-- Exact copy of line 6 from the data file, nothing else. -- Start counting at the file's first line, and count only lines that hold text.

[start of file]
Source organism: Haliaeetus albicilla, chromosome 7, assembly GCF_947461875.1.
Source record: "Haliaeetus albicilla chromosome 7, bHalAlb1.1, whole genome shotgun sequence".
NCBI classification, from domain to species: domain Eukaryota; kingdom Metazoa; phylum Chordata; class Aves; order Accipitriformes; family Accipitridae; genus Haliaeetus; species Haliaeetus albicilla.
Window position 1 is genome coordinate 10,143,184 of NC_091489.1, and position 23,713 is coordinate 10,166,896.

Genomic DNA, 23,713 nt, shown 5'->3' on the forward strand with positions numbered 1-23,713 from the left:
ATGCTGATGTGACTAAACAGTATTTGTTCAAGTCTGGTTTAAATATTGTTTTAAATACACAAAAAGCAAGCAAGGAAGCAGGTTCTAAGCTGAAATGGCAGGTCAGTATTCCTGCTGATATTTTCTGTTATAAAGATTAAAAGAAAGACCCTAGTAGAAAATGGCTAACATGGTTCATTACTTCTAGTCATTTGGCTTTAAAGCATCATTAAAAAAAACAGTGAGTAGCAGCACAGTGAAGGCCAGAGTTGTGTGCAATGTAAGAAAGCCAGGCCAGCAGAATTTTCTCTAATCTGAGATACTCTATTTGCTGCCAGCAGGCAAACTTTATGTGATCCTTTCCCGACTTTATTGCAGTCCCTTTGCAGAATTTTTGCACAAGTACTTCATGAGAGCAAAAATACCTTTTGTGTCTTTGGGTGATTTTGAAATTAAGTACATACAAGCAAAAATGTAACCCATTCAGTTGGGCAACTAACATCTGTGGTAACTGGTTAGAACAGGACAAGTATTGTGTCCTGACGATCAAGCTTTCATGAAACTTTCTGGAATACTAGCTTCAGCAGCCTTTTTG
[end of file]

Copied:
ATGCTGATGTGACTAAACAGTATTTGTTCAAGTCTGGTTTAAATATTGTTTTAAATACACAAAAAGCAAGCAAGGAAGCAGGTTCTAAGCTGAAATGGCAGGTCAGTATTCCTGCTGATATTTTCTGTTATAAAGATTAAAAGAAAGACCCTAGTAGAAAATGGCTAACATGGTTCATTACTTCTAGTCATTTGGCTTTAAAGCATCATTAAAAAAAACAGTGAGTAGCAGCACAGTGAAGGCCAGAGTTGTGTGCAATGTAAGAAAGCCAGGCCAGCAGAATTTTCTCTAATCTGAGATACTCTATTTGCTGCCAGCAGGCAAACTTTATGTGATCCTTTCCCGACTTTATTGCAGTCCCTTTGCAGAATTTTTGCACAAGTACTTCATGAGAGCAAAAATACCTTTTGTGTCTTTGGGTGATTTTGAAATTAAGTACATACAAGCAAAAATGTAACCCATTCAGTTGGGCAACTAACATCTGTGGTAACTGGTTAGAACAGGACAAGTATTGTGTCCTGACGATCAAGCTTTCATGAAACTTTCTGGAATACTAGCTTCAGCAGCCTTTTTG